Dictamnus dasycarpus Turcz, known as densefruit pittany, is a perennial herbal plant belonging to the Rutaceae. In Oriental medicine, this plant is used for treatment of various ailments (4). Since the white and purple striped flowers and glossy leaves are of aesthetic value, the plant is popular in gardens throughout Korea. In July 2012, a leaf spot was observed on hundreds of D. dasycarpus with nearly 100% incidence in a garden in Gapyeong County, Korea. Lesions on leaves reaching up to 20 mm in diameter were circular to irregular, brown to dark brown, then becoming zonate with age, and finally fading to grayish brown in the center with a reddish brown margin. The disease caused premature defoliation and reduced plant vigor as well as aesthetic value. In June 2014, the same symptoms were found on D. dasycarpus in a nursery in Jinju City, Korea. Representative samples were deposited in the Korea University Herbarium (KUS). Pycnidia on lesions were epiphyllous, immersed or semi-immersed in host tissue, light brown to olive brown, and 90 to 210 μm in diameter. Ostioles were 15 to 30 μm wide and surrounded by a ring of darker cells. Conidia were hyaline, smooth, ellipsoidal to nearly reniform, straight to mildly curved, aseptate or rarely medianly 1-septate with age, 5.5 to 9.6 × 1.8 to 3.6 μm, and contained small oil drops. These characteristics were consistent with the previous descriptions of Phoma dictamnicola Boerema, Gruyter & Noordel. (1,2). A monoconidial isolate was cultured on potato dextrose agar plates and deposited in the Korea Agricultural Culture Collection (Accession No. KACC46948). Morphological identification of the fungus was confirmed by molecular data. Genomic DNA was extracted using a DNeasy Plant Mini Kit (Qiagen Inc., Valencia, CA). The internal transcribed spacer (ITS) region of rDNA was amplified using the ITS1/ITS4 primers and sequenced. The resulting sequence of 505 bp was deposited in GenBank (Accession No. KM047023). A BLAST search showed that the ITS sequence shared >99% similarity with that of P. dictamnicola (GU237877). For the pathogenicity tests, inoculum was prepared by harvesting conidia from 30-day-old cultures of KACC46948 and a conidial suspension (2 × 106 conidia/ml) was sprayed onto leaves of five healthy seedlings. Five seedlings were sprayed with sterile distilled water, serving as controls. The plants were covered with transparent plastic bags for 48 h in a 25°C glasshouse with a 12-h photoperiod. After 10 days, typical leaf spot symptoms started to develop on the leaves of the inoculated plants. The fungus, P. dictamnicola, was re-isolated from those lesions, confirming Koch's postulates. No symptoms were observed on control plants. Previously, Phoma leaf spot on Dictamnus spp. has been reported in the Netherlands and North America (3) and recently in China (1). To our knowledge, this is the first report of leaf spot on D. dasycarpus caused by P. dictamnicola in Korea. Our observations suggest that low humidity with good ventilation as well as removal of infected leaves and plant debris might be main strategies for preventing this disease.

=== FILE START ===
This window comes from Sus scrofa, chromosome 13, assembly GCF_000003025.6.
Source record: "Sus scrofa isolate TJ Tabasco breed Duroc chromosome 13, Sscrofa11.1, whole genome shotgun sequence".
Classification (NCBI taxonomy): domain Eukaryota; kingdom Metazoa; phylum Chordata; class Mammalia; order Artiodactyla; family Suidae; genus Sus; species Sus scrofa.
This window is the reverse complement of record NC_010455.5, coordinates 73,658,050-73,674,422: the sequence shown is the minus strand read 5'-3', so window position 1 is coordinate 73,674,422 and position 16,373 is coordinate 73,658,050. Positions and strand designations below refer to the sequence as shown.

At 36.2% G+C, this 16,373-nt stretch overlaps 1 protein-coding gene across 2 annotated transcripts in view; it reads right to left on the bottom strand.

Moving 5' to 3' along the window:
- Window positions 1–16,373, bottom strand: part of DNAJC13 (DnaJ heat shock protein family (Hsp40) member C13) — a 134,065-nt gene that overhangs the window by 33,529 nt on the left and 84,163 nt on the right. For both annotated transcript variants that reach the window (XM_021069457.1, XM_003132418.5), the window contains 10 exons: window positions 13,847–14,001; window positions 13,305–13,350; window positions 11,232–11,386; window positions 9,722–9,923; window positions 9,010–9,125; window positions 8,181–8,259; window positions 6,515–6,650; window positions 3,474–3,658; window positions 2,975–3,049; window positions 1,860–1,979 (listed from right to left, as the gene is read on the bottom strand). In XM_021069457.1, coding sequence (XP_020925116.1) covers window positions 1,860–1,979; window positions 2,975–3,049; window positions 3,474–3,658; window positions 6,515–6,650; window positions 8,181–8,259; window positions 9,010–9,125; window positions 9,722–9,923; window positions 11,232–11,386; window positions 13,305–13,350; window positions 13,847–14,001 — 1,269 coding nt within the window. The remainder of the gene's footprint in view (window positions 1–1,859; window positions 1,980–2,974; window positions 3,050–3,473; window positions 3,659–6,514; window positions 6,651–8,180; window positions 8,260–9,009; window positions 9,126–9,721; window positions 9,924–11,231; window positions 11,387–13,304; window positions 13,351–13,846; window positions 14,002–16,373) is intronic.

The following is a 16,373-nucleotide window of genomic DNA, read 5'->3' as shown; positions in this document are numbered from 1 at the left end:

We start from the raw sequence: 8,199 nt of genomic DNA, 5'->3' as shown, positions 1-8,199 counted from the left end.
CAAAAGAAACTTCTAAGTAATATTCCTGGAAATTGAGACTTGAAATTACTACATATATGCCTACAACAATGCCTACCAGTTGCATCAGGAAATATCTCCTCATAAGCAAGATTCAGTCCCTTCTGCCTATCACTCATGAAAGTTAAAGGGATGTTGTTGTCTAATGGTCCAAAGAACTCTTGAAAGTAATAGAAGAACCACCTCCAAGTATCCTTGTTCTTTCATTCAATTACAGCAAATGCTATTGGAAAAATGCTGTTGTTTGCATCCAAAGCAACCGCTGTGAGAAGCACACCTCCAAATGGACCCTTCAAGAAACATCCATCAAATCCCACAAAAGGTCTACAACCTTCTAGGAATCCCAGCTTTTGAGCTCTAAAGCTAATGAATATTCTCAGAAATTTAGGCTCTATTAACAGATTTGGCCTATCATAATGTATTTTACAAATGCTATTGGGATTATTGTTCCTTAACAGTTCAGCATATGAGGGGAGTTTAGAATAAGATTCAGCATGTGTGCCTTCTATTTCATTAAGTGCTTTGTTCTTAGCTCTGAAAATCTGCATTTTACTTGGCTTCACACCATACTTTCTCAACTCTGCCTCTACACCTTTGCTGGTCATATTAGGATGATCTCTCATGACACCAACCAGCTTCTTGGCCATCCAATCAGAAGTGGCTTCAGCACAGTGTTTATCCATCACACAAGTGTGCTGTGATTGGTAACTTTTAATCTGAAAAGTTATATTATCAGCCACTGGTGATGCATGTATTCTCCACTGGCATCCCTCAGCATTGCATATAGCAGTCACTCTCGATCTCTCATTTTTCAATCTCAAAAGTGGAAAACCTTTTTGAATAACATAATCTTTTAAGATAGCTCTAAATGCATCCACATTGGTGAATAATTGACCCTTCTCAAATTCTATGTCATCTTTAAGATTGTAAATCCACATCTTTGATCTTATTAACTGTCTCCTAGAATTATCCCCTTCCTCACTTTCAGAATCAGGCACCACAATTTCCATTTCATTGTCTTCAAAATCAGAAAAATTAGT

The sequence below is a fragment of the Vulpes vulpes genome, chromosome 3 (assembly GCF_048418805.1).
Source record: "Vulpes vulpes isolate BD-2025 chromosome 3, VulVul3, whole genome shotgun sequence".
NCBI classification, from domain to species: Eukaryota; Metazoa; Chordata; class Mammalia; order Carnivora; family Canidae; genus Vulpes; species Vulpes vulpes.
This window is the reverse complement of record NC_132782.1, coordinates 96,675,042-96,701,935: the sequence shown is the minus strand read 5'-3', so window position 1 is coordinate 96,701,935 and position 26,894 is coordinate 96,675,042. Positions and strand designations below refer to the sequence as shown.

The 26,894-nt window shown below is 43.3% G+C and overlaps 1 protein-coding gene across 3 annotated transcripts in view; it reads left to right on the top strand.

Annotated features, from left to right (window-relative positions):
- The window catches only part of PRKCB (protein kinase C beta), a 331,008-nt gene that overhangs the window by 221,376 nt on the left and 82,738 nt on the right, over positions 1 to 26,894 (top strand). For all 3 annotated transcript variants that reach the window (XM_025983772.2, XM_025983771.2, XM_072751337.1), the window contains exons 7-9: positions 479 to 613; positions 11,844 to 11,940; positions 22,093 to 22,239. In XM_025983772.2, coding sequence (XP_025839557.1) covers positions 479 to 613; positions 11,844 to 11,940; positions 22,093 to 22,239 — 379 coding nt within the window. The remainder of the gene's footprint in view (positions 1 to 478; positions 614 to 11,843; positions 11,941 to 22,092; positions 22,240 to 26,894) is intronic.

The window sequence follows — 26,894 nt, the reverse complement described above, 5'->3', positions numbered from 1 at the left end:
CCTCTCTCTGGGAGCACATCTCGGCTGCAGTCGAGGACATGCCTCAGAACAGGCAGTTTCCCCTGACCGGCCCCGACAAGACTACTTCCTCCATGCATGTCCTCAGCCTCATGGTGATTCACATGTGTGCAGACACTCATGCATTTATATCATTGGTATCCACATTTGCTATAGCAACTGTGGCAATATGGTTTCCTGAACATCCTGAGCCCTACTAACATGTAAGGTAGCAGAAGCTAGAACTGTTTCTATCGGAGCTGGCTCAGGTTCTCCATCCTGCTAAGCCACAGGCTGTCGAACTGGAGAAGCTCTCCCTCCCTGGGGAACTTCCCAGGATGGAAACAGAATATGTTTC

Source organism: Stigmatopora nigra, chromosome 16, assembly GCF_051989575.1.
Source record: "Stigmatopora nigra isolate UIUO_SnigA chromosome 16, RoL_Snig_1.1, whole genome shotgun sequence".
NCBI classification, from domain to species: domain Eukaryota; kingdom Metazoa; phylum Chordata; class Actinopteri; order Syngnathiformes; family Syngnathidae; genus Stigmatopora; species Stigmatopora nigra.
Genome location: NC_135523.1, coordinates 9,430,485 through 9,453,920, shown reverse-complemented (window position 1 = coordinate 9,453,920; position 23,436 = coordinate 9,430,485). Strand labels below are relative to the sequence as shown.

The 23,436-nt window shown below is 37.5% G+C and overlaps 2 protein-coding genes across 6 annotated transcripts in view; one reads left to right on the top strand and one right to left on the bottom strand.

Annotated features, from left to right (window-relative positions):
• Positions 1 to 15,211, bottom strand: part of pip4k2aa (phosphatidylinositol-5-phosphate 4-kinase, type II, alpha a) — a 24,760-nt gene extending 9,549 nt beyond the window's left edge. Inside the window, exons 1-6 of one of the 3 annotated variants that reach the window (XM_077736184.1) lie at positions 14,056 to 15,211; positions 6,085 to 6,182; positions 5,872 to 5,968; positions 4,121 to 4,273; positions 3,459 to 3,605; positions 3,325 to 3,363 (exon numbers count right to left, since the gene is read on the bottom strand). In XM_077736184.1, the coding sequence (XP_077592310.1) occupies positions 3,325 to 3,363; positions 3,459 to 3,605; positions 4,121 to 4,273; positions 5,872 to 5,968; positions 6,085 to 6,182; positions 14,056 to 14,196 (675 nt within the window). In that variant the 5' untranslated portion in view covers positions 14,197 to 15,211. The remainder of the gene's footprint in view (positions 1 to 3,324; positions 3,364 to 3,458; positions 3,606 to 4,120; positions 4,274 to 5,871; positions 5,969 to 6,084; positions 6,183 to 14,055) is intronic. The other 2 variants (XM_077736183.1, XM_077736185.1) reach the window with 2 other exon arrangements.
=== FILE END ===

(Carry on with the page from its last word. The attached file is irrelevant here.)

References: (1) Q. Bai et al. Plant Dis. 95:771, 2011. (2) G. H. Boerema et al. Phoma Identification Manual: Differentiation of Specific and Infra-Specific Taxa in Culture. CABI Publishing. Wallingford, UK, 2004. (3) D. F. Farr and A. Y. Rossman. Fungal Databases. Syst. Mycol. Microbiol. Lab., Online publication, USDA ARS, Retrieved June 19, 2014. (4) J. L. Yang et al. Planta Med. 77:271, 2011.
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